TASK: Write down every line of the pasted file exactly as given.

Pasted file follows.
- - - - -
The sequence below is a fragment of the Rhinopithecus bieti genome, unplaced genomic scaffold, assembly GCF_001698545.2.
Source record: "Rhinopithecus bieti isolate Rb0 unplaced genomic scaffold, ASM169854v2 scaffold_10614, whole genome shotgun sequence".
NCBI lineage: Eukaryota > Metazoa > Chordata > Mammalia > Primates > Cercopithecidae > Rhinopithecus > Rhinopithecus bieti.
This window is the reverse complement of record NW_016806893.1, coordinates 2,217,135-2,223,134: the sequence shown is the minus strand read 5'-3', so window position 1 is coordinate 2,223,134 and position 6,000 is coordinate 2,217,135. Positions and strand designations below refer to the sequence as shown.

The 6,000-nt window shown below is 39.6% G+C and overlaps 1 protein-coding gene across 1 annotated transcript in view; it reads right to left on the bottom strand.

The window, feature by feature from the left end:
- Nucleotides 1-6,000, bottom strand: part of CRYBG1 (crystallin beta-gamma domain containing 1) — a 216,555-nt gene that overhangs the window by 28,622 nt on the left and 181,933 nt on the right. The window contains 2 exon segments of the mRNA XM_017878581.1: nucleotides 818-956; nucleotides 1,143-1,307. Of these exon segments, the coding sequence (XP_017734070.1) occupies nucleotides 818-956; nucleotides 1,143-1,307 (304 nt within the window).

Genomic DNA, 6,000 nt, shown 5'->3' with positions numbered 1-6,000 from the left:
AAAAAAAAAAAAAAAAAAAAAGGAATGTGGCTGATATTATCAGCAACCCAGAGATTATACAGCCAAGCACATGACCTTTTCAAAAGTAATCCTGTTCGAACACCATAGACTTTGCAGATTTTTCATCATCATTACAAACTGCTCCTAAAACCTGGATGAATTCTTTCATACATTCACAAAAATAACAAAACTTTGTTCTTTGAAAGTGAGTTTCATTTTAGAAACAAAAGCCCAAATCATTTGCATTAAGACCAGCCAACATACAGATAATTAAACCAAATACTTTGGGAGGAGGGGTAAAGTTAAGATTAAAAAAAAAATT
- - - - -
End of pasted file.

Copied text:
The sequence below is a fragment of the Rhinopithecus bieti genome, unplaced genomic scaffold, assembly GCF_001698545.2.
Source record: "Rhinopithecus bieti isolate Rb0 unplaced genomic scaffold, ASM169854v2 scaffold_10614, whole genome shotgun sequence".
NCBI lineage: Eukaryota > Metazoa > Chordata > Mammalia > Primates > Cercopithecidae > Rhinopithecus > Rhinopithecus bieti.
This window is the reverse complement of record NW_016806893.1, coordinates 2,217,135-2,223,134: the sequence shown is the minus strand read 5'-3', so window position 1 is coordinate 2,223,134 and position 6,000 is coordinate 2,217,135. Positions and strand designations below refer to the sequence as shown.

The 6,000-nt window shown below is 39.6% G+C and overlaps 1 protein-coding gene across 1 annotated transcript in view; it reads right to left on the bottom strand.

The window, feature by feature from the left end:
- Nucleotides 1-6,000, bottom strand: part of CRYBG1 (crystallin beta-gamma domain containing 1) — a 216,555-nt gene that overhangs the window by 28,622 nt on the left and 181,933 nt on the right. The window contains 2 exon segments of the mRNA XM_017878581.1: nucleotides 818-956; nucleotides 1,143-1,307. Of these exon segments, the coding sequence (XP_017734070.1) occupies nucleotides 818-956; nucleotides 1,143-1,307 (304 nt within the window).

Genomic DNA, 6,000 nt, shown 5'->3' with positions numbered 1-6,000 from the left:
AAAAAAAAAAAAAAAAAAAAAGGAATGTGGCTGATATTATCAGCAACCCAGAGATTATACAGCCAAGCACATGACCTTTTCAAAAGTAATCCTGTTCGAACACCATAGACTTTGCAGATTTTTCATCATCATTACAAACTGCTCCTAAAACCTGGATGAATTCTTTCATACATTCACAAAAATAACAAAACTTTGTTCTTTGAAAGTGAGTTTCATTTTAGAAACAAAAGCCCAAATCATTTGCATTAAGACCAGCCAACATACAGATAATTAAACCAAATACTTTGGGAGGAGGGGTAAAGTTAAGATTAAAAAAAAAATT